The Different Types of Banjos: Complete Guide

To help you weave your way through the often confusing maze of different banjos, I’ll detail some of the key differences and similarities in the following article.

Hopefully, it will give you a basic understanding of what’s available and which is likely to suit you and your musical aspirations.

Banjo (Bluegrass or 5-String)

Also Known As: 5-String banjo, bluegrass banjo or ‘G’ Banjo
Standard Tuning: Open G (G4 D3 G3 B3 D4)
Alternative Tunings: Standard C (G4 C3 G3 B3 D4), Double C (G4 C3 G3 C4 D4), Sawmill (G4 D3 G3 C4 D4)

Arguably, the 5-string is the instrument people would most associate with a typical image of a banjo.  It’s also by far the most popular model, used in every genre of music from bluegrass to indie folk because of its versatility.

What separates it from all the other models is the addition of the fifth drone string which is situated to the left of the fifth fret. The string gauge for both the first and fifth strings is generally the same. You can tune the fifth drone string by fretting on the fifth fret of the first string.

man playing a 5-string banjo

Open Back vs Resonator Banjos

The basic 5-string design comes in two distinct configurations:

The open-back model which is more suited to folk and old-time traditional music, and the resonator models, which tend to be used within bluegrass.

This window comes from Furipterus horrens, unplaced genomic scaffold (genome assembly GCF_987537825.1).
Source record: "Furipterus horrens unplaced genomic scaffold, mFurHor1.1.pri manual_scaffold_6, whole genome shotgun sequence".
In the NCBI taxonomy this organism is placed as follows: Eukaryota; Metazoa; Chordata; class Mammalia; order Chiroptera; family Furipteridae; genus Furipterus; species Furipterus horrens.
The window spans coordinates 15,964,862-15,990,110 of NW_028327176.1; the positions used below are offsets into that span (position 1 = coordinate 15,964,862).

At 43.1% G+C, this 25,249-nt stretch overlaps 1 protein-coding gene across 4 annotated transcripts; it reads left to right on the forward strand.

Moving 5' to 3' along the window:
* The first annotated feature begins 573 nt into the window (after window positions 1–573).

There aren’t any hard and fast rules on this and cross-over does occur, but to generalize, if your interest lies in either of these areas and you want an authentic sound, those are your main options.

If you suffer from back issues, the resonator models are considerably heavier than their open back counterparts, so you may want to take that into consideration when acquiring an instrument. 

The resonators are also a lot louder as the same suggests, so if you’re in a house with paper-thin walls, the open back model might be a better fit. You can also damp or mute the open back with a cushion, foam or other packing material if you need to reduce volume.

5-String Banjo Techniques and Styles

Technique-wise,  the most popular style in bluegrass is referred to as Scruggs Style after Earl Scruggs, the leading exponent of the instrument.  Other popular styles in bluegrass include Keith Style after the banjoist, Bill Keith and Reno or 3-String Style after Don Reno. 

In contrast, different methods are used again within the open-back old-time and folk repertoire, called Clawhammer and Frailing. Some make a distinction between the two, but they share many of the same ingredients.

If you want to see the varying 5-string techniques in action there are numerous videos on YouTube offering free tutorials to get you started.